Eight lives left.
By Michele Young
The neighbour’s black cat popped out of Melody Isvik’s tent trailer as she packed it up to haul from her Nanaimo property back to her ranch in Kamloops.
It was Thanksgiving weekend. The trailer had been put up for a while to breathe and on the Friday, Isvik and her partner put in whatever they wanted to take to Kamloops and folded it all up.
On Monday, they headed to Kamloops, crossing on a ferry and driving through the high, cool mountains at the Coquihalla summit.
When they reached the ranch, Isvik decided to air out the tent trailer a bit more before leaving it for the winter.
“We opened it up and luckily my partner heard this meow. We don’t have cats at the ranch. We looked, it was coming from inside,” she said.
The mother cat had moved four kittens inside the tent trailer, near a water compartment under the sink. Even if she had been inside the trailer, Isvik wouldn’t have seen them.
That meow saved four kittens’ lives.
“If they had been quiet we wouldn’t have found them,” she said.
While she has had cats in the past, Isvik has never had to deal with four dehydrated, starving and cold two-week-old kittens whose eyes were just starting to open.
“They were really teeny and they had been in there since Friday without their mother so we realized they needed quick attention. I didn’t know what to give them. We gave them water.”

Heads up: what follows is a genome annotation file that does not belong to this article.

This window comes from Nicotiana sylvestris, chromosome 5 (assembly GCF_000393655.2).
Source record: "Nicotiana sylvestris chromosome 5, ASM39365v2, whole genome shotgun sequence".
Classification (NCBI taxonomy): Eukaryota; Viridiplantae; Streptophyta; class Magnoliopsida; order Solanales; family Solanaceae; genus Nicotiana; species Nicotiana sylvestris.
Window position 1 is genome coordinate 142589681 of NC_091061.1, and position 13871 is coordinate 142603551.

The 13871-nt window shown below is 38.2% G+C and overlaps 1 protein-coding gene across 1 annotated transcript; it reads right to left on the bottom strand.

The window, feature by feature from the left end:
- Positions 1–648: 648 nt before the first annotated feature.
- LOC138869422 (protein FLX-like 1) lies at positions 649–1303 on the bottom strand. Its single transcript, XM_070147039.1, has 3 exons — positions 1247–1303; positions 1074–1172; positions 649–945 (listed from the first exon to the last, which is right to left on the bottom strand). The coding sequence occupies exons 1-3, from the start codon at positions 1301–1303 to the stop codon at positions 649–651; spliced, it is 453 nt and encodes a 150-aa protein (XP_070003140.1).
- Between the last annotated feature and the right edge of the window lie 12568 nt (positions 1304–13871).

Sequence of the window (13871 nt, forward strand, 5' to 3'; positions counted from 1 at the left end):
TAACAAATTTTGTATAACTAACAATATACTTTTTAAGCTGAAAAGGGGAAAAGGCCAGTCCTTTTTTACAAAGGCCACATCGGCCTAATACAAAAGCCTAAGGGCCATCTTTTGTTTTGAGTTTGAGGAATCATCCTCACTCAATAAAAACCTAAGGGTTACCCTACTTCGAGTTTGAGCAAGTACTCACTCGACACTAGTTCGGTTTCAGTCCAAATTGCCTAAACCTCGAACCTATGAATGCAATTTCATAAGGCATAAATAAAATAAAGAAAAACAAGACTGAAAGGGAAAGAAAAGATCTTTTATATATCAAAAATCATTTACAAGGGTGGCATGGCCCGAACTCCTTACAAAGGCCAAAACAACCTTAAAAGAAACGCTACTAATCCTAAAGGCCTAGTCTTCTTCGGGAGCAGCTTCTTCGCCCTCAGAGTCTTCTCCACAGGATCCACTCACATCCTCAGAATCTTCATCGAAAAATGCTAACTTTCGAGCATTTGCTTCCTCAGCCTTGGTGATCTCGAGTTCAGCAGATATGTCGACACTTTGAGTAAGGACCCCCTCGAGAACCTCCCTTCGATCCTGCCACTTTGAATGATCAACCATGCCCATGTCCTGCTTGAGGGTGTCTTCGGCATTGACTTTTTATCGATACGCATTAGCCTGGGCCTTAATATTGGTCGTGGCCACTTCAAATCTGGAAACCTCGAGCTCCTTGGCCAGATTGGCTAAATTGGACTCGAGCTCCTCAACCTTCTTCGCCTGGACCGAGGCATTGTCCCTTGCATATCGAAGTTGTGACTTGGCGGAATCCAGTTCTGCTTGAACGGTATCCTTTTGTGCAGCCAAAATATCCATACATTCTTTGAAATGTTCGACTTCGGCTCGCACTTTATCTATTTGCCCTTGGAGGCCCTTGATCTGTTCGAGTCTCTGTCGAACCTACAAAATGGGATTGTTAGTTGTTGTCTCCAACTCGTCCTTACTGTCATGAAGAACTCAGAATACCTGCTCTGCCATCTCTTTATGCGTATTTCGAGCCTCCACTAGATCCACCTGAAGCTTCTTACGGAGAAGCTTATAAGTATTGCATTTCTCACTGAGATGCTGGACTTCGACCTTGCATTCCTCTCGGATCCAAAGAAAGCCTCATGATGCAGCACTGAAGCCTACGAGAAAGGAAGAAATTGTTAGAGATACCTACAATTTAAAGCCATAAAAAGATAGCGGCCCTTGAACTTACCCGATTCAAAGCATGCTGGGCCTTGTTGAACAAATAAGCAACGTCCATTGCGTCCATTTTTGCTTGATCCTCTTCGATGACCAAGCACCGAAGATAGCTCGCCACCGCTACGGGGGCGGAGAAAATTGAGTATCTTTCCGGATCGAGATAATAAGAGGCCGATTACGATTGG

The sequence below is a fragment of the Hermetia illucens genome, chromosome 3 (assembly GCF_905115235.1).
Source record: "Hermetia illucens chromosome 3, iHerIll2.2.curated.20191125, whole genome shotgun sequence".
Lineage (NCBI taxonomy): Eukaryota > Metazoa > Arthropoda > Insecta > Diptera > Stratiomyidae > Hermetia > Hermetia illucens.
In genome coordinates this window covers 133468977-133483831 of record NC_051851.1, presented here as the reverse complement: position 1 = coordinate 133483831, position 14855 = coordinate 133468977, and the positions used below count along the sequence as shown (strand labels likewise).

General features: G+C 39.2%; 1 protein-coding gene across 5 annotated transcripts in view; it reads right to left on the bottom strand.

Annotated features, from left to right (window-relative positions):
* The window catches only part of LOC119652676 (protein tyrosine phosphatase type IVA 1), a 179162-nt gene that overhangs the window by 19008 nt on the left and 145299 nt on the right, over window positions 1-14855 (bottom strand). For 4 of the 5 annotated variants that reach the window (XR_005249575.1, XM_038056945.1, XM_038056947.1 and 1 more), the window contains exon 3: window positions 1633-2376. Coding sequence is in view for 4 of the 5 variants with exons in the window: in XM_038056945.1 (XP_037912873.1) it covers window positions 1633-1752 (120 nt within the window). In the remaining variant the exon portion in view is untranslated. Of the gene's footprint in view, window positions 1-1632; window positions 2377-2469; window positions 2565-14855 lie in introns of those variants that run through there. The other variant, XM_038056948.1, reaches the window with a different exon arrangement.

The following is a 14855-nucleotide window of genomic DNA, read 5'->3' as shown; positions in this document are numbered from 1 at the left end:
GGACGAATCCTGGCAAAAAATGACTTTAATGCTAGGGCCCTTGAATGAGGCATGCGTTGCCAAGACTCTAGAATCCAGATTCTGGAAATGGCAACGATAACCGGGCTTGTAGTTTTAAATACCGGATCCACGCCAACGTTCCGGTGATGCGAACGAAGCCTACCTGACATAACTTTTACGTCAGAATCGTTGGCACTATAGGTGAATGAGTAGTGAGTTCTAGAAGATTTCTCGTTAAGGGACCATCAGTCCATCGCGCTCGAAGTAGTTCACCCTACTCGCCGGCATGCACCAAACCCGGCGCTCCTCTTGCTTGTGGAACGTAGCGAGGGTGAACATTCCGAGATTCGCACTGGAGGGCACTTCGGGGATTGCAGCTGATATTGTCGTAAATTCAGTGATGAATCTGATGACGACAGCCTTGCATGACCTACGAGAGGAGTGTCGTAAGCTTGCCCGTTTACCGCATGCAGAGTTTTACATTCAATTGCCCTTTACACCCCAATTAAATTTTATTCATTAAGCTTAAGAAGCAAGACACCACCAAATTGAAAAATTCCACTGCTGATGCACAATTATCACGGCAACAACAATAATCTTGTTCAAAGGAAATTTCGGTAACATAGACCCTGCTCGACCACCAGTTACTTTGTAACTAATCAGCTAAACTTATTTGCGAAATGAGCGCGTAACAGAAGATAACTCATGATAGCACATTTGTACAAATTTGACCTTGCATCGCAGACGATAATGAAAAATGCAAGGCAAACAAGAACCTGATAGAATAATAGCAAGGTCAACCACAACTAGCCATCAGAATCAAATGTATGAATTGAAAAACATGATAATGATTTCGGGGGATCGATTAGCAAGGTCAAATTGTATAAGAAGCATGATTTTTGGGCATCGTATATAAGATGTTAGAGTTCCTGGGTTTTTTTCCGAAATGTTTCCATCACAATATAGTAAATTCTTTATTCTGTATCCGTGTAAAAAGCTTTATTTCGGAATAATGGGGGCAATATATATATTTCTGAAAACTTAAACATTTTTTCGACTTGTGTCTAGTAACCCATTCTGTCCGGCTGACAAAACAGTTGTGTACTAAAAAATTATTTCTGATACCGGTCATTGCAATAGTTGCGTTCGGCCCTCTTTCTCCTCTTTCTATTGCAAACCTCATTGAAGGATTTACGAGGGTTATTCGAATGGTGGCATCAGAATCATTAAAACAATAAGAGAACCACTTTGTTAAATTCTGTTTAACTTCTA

It was a holiday Monday, so Isvik called a pet store. She was referred to the Kamloops and District Humane Society, a small, entirely volunteer non-profit agency that rescues animals and fosters them in people’s homes.
Within an hour, society president Barb Zibrik was at Isvik’s and was getting the kittens to a foster home with experience in hand-feeding such young creatures.
Zibrik called the foursome — all females, two black, two black and white — “miracle kittens.”
The kittens guzzled the formula the foster home gave them. A couple of them were sick for a day or two, but the vet couldn’t find anything wrong with them. They were given fluids and around-the-clock care by the foster home and they all pulled through.
Isvik said she contacted the neighbour via email to let him know about the kittens.
“He had let her out months ago and she didn’t come back until that night (Monday). She looked like she’d had kittens. He wasn’t letting her out because she wasn’t spayed. A roommate let her out and she was gone for months,” she said.
“He didn’t know about the kittens, but he did find the mother hanging around nearby.”
Isvik has a renter at her property who said the cat was distraught.
“I have a tenant there who said the mother cat was looking around and crying.”
The kittens are healthy, spayed and vaccinated and ready for adoption now. The society put them in a pet store to show them off to potential adopters. Isvik couldn’t resist visiting.
I went down to see them They are the nicest kittens,” she said.
As big as the temptation is to take back one, or maybe two of the young felines, she’s not likely to do so because she lives on a ranch where coyotes, foxes and even hawks would be a threat.
But she is warmed by the knowledge her quick action saved the lives of those four “miracle kittens.”